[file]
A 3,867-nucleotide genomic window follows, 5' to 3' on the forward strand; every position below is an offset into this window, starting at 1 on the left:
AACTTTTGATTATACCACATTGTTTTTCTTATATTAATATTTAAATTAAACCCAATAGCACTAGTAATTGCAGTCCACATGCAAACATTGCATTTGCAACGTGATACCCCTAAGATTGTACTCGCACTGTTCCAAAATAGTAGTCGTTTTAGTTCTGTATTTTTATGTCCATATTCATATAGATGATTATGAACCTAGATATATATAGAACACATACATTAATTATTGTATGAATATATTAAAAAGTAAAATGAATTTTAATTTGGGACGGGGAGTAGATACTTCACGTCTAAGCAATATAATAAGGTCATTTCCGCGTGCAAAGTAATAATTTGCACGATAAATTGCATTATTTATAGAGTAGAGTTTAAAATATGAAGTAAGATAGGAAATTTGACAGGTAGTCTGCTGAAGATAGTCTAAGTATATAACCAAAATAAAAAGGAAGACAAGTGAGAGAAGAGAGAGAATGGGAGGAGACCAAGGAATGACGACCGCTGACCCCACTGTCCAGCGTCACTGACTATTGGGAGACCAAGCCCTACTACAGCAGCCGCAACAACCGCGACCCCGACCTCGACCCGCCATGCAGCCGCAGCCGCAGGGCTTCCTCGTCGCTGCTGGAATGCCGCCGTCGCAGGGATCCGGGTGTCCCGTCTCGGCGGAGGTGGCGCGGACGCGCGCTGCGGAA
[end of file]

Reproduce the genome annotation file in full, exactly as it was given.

A 3,867-nucleotide genomic window follows, 5' to 3' on the forward strand; every position below is an offset into this window, starting at 1 on the left:
AACTTTTGATTATACCACATTGTTTTTCTTATATTAATATTTAAATTAAACCCAATAGCACTAGTAATTGCAGTCCACATGCAAACATTGCATTTGCAACGTGATACCCCTAAGATTGTACTCGCACTGTTCCAAAATAGTAGTCGTTTTAGTTCTGTATTTTTATGTCCATATTCATATAGATGATTATGAACCTAGATATATATAGAACACATACATTAATTATTGTATGAATATATTAAAAAGTAAAATGAATTTTAATTTGGGACGGGGAGTAGATACTTCACGTCTAAGCAATATAATAAGGTCATTTCCGCGTGCAAAGTAATAATTTGCACGATAAATTGCATTATTTATAGAGTAGAGTTTAAAATATGAAGTAAGATAGGAAATTTGACAGGTAGTCTGCTGAAGATAGTCTAAGTATATAACCAAAATAAAAAGGAAGACAAGTGAGAGAAGAGAGAGAATGGGAGGAGACCAAGGAATGACGACCGCTGACCCCACTGTCCAGCGTCACTGACTATTGGGAGACCAAGCCCTACTACAGCAGCCGCAACAACCGCGACCCCGACCTCGACCCGCCATGCAGCCGCAGCCGCAGGGCTTCCTCGTCGCTGCTGGAATGCCGCCGTCGCAGGGATCCGGGTGTCCCGTCTCGGCGGAGGTGGCGCGGACGCGCGCTGCGGAA